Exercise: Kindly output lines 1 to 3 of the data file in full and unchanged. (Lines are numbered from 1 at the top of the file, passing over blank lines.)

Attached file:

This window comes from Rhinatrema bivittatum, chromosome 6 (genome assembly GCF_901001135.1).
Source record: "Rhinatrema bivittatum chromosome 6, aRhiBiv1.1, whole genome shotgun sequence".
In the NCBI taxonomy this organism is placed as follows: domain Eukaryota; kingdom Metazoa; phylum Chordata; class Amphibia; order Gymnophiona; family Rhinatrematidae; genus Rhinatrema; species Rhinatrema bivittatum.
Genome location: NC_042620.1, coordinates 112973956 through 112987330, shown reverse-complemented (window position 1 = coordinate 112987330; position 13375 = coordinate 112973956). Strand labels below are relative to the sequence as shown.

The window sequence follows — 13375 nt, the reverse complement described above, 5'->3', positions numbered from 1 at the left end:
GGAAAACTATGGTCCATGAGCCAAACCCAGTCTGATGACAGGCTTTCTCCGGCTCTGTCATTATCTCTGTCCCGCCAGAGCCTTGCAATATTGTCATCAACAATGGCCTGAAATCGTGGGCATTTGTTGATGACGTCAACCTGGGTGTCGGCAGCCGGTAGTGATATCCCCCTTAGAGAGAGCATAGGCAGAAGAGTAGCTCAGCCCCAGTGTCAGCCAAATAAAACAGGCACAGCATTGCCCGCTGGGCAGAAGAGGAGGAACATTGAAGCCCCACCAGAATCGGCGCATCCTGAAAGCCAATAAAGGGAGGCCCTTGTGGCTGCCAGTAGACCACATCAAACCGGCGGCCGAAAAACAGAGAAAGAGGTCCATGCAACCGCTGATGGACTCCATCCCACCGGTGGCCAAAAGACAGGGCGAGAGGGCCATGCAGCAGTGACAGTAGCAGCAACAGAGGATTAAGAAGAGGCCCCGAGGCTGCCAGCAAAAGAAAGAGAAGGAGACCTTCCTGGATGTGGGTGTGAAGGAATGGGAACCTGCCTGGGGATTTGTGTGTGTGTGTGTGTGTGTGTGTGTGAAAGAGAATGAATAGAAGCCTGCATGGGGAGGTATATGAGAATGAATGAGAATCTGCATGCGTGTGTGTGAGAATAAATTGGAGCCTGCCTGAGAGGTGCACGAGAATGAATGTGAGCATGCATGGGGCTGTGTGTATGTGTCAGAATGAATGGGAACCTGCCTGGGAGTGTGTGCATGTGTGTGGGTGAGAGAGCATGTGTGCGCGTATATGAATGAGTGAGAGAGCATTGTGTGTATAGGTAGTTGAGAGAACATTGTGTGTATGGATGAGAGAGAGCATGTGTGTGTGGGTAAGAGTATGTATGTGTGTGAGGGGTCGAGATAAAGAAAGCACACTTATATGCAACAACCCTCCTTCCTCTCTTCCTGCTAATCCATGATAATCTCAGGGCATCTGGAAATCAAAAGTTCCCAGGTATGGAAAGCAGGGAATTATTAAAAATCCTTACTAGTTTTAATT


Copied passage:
This window comes from Rhinatrema bivittatum, chromosome 6 (genome assembly GCF_901001135.1).
Source record: "Rhinatrema bivittatum chromosome 6, aRhiBiv1.1, whole genome shotgun sequence".
In the NCBI taxonomy this organism is placed as follows: domain Eukaryota; kingdom Metazoa; phylum Chordata; class Amphibia; order Gymnophiona; family Rhinatrematidae; genus Rhinatrema; species Rhinatrema bivittatum.